Source: Consumer NZ
Consumer NZ is joining the Retirement Village Residents Association’s call for urgent changes to legislation to better protect residents from unfair terms and conditions.
“Retirement villages promise the good life in your golden years,” Consumer NZ Chief Executive Jon Duffy said. “However, the agreements consumers must sign before they move into a village can be heavily weighted in favour of the village, and can also have a nasty financial sting if your circumstances change and you need to vacate the property.”
A recently widowed 80-year-old contacted Consumer when she was left in financial limbo, still paying fees for a unit in a retirement village which she left almost a year ago.
Mary* and her husband moved into the retirement village in September 2020. However, shortly after moving in, Mary’s husband was diagnosed with terminal cancer. He needed to be moved to a different facility that provided hospital-level care.
Mary couldn’t afford to continue to pay the weekly fees at the village and for her husband’s hospital-level care so, in September 2021, she advised the village operator she needed to vacate the unit.
When a resident moves into a retirement village they usually sign an Occupation Right Agreement (ORA). This gives the resident a licence to occupy a unit, but no ownership or tenancy rights. The ORA also sets out payment and other terms governing the arrangement.
The ORA requires residents to pay a lump sum – usually anywhere from $200,000 to more than $1.5 million – for the licence to occupy their unit. They also have to pay a fee, usually weekly, to cover operating costs.
When a resident leaves the village, they don’t usually get any of their lump sum payment back until the licence for the vacant property is resold to someone else. The retirement village retains around 20-30% of the resident’s initial investment. This is commonly known as a Deferred Management Fee (DMF).
However, as Mary discovered, it can take an excessively long time to get your lump sum back from the village. And during that time, residents are often liable to continue paying operating costs, even when they are not living at the village.
Mary moved out in November 2021, at the end of her two months’ notice period. Since then, Mary has racked up thousands of dollars in fees which will be deducted from her lump sum once her unit is eventually sold.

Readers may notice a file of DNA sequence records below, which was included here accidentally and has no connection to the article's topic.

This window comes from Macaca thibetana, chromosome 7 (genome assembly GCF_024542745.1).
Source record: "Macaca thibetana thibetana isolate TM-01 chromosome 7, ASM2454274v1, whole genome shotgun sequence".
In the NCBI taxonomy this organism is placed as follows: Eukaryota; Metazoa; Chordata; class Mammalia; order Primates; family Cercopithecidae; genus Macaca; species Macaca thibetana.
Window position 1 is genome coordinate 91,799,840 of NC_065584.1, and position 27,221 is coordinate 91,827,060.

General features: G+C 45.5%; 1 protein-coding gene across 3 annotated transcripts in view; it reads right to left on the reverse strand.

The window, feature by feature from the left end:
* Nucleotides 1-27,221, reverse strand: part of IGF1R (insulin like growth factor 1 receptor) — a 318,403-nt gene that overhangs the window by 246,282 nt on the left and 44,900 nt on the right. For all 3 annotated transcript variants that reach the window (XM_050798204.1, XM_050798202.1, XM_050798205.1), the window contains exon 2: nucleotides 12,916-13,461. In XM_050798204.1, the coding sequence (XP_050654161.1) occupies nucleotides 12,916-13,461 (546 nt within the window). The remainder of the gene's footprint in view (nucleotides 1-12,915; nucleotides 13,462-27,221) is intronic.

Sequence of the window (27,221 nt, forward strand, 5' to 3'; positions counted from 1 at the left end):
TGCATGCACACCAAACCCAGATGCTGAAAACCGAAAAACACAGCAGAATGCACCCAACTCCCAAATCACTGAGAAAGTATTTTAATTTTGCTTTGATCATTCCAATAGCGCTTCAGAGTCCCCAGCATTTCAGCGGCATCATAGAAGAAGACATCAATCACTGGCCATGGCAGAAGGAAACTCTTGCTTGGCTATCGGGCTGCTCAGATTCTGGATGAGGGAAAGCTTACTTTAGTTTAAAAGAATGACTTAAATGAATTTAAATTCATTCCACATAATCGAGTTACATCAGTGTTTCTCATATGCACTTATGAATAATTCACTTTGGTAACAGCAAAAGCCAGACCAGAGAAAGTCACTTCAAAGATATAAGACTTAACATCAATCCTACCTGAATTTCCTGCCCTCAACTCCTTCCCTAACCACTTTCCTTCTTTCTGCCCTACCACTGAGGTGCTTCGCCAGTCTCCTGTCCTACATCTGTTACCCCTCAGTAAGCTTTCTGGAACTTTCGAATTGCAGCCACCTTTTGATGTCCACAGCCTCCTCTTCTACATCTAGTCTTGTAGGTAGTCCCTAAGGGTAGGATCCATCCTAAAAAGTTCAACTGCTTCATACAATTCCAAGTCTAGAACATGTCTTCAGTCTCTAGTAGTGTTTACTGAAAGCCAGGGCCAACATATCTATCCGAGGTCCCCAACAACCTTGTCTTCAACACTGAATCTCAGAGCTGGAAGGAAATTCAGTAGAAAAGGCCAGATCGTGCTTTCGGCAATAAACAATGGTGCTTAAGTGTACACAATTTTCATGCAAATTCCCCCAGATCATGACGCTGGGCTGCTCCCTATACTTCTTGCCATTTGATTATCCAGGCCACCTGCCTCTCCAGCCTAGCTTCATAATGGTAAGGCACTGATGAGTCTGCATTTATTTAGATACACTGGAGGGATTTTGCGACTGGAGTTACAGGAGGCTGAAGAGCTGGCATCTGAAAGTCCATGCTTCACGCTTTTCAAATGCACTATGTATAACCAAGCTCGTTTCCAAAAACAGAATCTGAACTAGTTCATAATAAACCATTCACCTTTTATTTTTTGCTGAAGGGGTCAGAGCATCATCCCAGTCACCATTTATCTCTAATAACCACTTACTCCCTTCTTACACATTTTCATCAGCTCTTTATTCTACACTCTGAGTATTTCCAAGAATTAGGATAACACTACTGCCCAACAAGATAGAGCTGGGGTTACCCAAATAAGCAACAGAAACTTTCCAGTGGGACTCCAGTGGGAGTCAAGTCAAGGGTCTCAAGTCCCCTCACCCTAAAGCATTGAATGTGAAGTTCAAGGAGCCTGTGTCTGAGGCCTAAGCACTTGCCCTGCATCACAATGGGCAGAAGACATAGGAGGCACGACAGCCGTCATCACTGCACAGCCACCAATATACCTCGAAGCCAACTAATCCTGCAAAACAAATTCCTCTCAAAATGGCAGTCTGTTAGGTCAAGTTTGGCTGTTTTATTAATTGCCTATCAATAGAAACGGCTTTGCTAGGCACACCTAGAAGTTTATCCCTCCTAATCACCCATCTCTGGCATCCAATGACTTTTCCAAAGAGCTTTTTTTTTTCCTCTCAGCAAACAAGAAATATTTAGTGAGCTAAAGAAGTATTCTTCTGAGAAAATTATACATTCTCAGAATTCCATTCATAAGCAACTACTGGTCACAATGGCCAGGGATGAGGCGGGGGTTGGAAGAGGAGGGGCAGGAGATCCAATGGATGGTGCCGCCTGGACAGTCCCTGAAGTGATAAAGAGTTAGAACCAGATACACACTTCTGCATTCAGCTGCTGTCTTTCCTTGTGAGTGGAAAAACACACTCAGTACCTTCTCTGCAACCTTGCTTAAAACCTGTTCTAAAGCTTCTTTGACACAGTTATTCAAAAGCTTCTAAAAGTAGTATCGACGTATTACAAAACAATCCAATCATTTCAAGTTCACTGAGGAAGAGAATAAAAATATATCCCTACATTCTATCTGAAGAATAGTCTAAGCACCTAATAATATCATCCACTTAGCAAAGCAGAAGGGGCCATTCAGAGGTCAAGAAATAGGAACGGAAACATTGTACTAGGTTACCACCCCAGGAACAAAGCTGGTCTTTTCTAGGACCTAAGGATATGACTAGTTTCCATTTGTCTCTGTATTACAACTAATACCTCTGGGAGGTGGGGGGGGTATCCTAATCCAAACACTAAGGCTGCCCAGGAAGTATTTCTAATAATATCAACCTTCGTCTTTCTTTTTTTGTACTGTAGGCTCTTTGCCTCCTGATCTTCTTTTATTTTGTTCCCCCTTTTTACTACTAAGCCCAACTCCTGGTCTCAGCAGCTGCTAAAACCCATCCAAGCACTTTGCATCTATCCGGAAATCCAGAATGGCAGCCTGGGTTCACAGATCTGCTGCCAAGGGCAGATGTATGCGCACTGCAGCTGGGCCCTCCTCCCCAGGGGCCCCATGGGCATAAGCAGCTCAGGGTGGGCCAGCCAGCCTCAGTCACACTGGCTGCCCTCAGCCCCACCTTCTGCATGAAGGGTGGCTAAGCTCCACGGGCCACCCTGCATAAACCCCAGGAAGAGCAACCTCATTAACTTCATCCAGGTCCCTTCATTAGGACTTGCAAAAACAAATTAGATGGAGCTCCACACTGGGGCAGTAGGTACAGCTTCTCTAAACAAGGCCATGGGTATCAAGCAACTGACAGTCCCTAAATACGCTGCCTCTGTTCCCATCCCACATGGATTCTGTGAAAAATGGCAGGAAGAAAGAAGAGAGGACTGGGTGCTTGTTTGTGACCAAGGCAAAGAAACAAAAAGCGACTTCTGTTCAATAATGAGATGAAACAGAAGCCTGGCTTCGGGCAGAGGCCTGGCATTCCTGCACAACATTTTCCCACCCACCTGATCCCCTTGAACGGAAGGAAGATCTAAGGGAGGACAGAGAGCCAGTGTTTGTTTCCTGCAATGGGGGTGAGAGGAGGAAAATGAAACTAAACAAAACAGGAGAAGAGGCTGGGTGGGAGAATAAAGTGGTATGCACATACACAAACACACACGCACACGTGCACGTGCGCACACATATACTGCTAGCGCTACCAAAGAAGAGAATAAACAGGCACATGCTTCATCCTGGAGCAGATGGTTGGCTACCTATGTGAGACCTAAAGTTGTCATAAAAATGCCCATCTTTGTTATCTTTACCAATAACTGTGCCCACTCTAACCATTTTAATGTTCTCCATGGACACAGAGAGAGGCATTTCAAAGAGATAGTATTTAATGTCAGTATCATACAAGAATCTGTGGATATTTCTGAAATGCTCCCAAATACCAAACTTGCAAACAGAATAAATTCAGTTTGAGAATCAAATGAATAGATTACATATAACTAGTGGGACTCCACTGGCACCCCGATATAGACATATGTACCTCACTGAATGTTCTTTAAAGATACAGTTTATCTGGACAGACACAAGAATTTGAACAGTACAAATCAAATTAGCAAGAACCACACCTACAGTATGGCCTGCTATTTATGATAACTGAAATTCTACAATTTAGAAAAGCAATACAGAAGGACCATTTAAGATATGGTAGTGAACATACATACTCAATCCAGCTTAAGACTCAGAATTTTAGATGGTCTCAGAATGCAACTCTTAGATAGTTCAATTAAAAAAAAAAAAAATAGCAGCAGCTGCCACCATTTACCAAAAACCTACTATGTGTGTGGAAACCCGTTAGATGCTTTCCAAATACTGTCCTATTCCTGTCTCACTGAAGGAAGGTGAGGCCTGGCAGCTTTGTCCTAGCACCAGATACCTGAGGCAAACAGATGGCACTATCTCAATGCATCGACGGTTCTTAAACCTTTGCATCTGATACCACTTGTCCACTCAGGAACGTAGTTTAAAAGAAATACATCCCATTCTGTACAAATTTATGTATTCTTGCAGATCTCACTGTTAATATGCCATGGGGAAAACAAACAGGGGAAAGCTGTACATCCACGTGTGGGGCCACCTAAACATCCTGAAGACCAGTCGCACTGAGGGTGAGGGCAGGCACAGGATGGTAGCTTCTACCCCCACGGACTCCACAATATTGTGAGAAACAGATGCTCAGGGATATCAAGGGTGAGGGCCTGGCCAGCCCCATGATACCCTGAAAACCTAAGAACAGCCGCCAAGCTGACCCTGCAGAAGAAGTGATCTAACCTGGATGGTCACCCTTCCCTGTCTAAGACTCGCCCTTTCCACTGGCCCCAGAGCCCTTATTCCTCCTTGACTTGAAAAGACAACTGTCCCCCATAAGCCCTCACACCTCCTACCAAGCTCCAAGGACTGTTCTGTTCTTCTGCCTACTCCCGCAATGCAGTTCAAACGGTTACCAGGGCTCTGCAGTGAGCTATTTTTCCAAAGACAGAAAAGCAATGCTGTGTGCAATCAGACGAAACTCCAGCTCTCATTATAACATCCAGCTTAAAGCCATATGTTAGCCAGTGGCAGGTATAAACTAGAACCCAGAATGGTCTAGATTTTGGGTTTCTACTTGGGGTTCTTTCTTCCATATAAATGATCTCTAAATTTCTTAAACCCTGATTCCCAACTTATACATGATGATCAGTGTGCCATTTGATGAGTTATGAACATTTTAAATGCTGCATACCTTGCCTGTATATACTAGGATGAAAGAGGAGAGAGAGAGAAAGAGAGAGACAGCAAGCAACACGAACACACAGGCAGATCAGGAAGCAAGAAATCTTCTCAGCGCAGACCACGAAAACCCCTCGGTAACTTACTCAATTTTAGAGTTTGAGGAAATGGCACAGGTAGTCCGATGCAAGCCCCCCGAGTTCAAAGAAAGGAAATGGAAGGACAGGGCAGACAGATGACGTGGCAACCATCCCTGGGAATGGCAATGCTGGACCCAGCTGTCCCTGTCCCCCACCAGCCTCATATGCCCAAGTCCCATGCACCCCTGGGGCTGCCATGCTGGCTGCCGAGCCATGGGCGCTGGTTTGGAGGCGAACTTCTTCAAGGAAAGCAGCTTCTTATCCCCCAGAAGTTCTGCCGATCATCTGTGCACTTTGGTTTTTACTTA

Nigel Matthews from the Retirement Village Residents Association (RVRANZ) said: “This village has a vested interest in NOT selling this villa, as they are still making money from it – from the DMF and the weekly fees.”
Despite the wording of the ORA clearly stating the 7.5% per annum DMF continues to accrue until Mary’s unit has been relicensed, the village insisted, in a statement to Consumer NZ, that her DMF does not continue to accrue.
Sadly, there are many more retirees in Mary’s situation.
Last year the RVRANZ presented a petition to Parliament, requesting an urgent review of the Retirement Villages Act and the Code of Practice, to address what it calls the imbalance between operators and residents. It wants to see any resident’s capital returned within 28 days of leaving a village, or upon resale of the unit – whichever comes first. Consumer made a submission to the Parliamentary Select Committee in support of this petition.
Consumer believes a resident, or their estate, should be entitled to their exit payment within a reasonable period after vacating the unit, irrespective of how long it takes to find a new resident for the unit. This would incentivise the village operator to only refurbish where necessary and to find a new resident as soon as possible.
“It’s not right that residents have to wait for operators to relicense a unit before getting their money back,” Duffy said. “The retirement village has their money, and may have had the use of it for some years. The resident doesn’t own the unit and has no control over the relicensing or refurbishment process.”
Following the death of her husband earlier this year, Mary lodged a formal complaint about the village, alleging failures to market the villa and failures to consult with her – which is required under the Retirement Villages Code of Practice and her ORA.
RVRANZ president Brian Peat said: “Operators need to stop using the Bank of Grandma and Grandad to fund their operations or other activities, and start treating these residents with the respect and dignity they deserve.”
The RVRANZ wants the Commerce Commission to investigate the use of unfair terms and their impact on residents, such as Mary, so consumers are protected. Consumer supports this, as well as a review of the legislation and the Code of Practice.
Residents who have ORAs with unfair terms should complain to the Commerce Commission. As Mary says, “it’s just not fair”.
“It’s got to be fairer – it’s not the way things should be at this stage of our lives.”